Authors:Tokiho Akiyama (The Graduate University for Advanced Studies (Sokendai))
Shigekazu Higuchi (Kyushu University)
Hiroki Oota (Kitasato University School of Medicine)
Paper short abstract:
Humans show various responses to the environmental stimulus, “physiological polytypisms.” In this study, we examined an association between the physiological polytypism of response to light stimulus and genetic polymorphism(s), and found that the ratios of melatonin suppression were evidently related to the PER2 haplotypes.
Paper long abstract:
Various responses to the environmental stimulus in the individual level of humans are called “physiological polytypisms.” However, it has been unclear if these are regulated by genetic variations. In this study, we measured ratios of melatonin suppression of 43 Japanese subjects under light-stimulus in constant darkness, and genotyped 6 SNPs in the PER2 gene, which is one of important clock genes related to human circadian rhythm, for the subjects and 145 non-subject Japanese.
Three common haplotypes accounted for more than 95 % of the subjects, and one of the haplotypes had a significantly low sensitive response to light-stimulus (p < 0.01) than the others. The homozygote of the low-sensitive haplotype showed significantly lower rates of melatonin suppression (p < 0.05), and the heterozygotes of the haplotypes varied their ratios. Comparing with the global haplotype frequencies, the low-sensitive haplotype was more frequent in Africans than in non-Africans, and came to the root in the phylogenetic tree.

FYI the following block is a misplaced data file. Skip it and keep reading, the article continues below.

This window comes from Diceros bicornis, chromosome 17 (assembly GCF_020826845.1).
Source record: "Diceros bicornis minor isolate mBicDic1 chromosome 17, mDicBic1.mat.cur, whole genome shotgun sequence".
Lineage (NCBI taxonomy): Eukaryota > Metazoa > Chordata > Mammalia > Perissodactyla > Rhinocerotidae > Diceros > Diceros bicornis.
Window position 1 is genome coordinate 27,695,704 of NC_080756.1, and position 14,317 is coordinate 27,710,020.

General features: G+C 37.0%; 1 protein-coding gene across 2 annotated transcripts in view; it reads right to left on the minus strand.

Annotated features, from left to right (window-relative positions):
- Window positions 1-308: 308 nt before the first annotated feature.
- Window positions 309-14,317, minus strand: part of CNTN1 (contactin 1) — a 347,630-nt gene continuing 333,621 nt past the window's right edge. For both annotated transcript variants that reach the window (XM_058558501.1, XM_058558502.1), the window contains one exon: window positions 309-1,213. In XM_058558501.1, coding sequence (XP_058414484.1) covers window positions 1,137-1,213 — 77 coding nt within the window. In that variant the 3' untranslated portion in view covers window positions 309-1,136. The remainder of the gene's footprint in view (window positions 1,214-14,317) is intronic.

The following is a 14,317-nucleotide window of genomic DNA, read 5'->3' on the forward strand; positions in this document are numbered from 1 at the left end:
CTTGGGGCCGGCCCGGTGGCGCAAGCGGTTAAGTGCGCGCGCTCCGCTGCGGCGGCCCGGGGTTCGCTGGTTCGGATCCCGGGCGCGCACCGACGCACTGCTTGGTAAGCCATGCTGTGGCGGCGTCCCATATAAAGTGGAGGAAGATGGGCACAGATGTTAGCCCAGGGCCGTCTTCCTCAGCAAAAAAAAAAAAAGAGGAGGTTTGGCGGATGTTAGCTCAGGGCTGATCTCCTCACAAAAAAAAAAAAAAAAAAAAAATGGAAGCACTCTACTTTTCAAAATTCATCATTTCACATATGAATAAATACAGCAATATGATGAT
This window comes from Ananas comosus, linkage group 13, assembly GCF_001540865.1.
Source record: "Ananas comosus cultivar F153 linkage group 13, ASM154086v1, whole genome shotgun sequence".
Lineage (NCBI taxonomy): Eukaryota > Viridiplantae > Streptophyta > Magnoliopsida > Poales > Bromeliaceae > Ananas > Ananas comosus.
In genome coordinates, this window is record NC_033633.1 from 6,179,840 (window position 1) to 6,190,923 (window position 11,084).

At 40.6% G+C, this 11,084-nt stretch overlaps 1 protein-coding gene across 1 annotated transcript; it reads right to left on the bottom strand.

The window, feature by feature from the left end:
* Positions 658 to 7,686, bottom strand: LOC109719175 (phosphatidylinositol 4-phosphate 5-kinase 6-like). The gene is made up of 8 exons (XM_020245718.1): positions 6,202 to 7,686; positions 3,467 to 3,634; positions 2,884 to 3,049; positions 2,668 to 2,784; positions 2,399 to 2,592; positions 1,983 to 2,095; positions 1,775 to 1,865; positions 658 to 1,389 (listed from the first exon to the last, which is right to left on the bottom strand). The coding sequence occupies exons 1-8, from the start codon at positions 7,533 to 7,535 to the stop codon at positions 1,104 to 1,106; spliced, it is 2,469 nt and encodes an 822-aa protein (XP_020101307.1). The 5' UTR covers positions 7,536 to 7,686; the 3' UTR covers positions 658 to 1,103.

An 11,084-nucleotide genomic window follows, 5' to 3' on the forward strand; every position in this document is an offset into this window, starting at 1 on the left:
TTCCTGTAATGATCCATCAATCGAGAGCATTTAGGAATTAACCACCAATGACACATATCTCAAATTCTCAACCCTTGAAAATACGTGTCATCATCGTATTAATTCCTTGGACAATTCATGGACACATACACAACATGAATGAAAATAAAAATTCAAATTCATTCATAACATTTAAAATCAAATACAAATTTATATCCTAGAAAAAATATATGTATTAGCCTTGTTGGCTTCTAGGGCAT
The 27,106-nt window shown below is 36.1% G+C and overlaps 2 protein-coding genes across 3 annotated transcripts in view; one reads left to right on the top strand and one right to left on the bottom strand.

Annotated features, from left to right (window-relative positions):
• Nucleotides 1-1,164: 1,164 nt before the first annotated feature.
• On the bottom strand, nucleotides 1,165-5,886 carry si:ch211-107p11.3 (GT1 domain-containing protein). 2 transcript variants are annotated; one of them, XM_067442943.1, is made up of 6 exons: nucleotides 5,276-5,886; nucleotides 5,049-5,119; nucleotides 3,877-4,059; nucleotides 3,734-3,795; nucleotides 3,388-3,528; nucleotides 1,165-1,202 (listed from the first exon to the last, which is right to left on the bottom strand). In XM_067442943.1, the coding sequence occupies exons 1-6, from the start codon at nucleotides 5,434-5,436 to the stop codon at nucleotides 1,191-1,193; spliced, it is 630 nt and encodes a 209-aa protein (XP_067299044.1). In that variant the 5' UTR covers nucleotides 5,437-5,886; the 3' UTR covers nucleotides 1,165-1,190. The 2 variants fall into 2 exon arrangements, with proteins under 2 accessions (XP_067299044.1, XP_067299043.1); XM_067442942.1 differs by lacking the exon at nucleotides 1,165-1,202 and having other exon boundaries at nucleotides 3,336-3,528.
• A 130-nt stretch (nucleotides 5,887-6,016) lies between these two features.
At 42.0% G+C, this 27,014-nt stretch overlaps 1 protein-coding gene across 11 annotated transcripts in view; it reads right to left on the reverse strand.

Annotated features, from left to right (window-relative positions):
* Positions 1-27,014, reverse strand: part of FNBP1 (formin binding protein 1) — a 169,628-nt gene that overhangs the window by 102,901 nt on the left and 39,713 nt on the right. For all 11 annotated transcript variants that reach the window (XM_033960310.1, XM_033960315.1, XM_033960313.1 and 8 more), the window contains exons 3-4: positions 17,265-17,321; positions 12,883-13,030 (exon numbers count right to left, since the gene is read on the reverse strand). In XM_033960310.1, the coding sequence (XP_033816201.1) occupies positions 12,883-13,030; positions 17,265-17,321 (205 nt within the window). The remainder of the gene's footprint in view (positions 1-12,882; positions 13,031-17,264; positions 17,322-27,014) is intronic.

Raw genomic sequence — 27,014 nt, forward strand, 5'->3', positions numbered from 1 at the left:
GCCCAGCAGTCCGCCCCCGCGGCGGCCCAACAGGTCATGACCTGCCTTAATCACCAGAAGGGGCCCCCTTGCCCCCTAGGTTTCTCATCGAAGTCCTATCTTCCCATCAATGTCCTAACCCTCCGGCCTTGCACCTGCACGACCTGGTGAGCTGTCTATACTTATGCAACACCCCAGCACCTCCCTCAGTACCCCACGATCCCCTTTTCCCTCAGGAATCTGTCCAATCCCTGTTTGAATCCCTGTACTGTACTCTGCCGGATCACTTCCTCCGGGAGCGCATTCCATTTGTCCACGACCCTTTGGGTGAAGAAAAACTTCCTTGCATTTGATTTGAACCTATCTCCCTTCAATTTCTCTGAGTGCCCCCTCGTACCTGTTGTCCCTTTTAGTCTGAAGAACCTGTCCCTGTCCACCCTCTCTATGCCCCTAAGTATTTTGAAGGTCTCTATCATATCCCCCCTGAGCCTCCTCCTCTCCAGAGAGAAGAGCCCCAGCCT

These results suggest that (1) the physiological polytypisms for light-stimulus is evidently related to the PER2 polymorphisms, and that (2) the haplotype with low-sensitive response is the ancestral type, whereas the other haplotypes with high sensitivity to light are the derived types, suggesting that the high-sensitive haplotypes have spread to the world after out-of-Africa migration of modern humans.
Environment and adaptation in human evolution (JSPA panel) (CLOSED)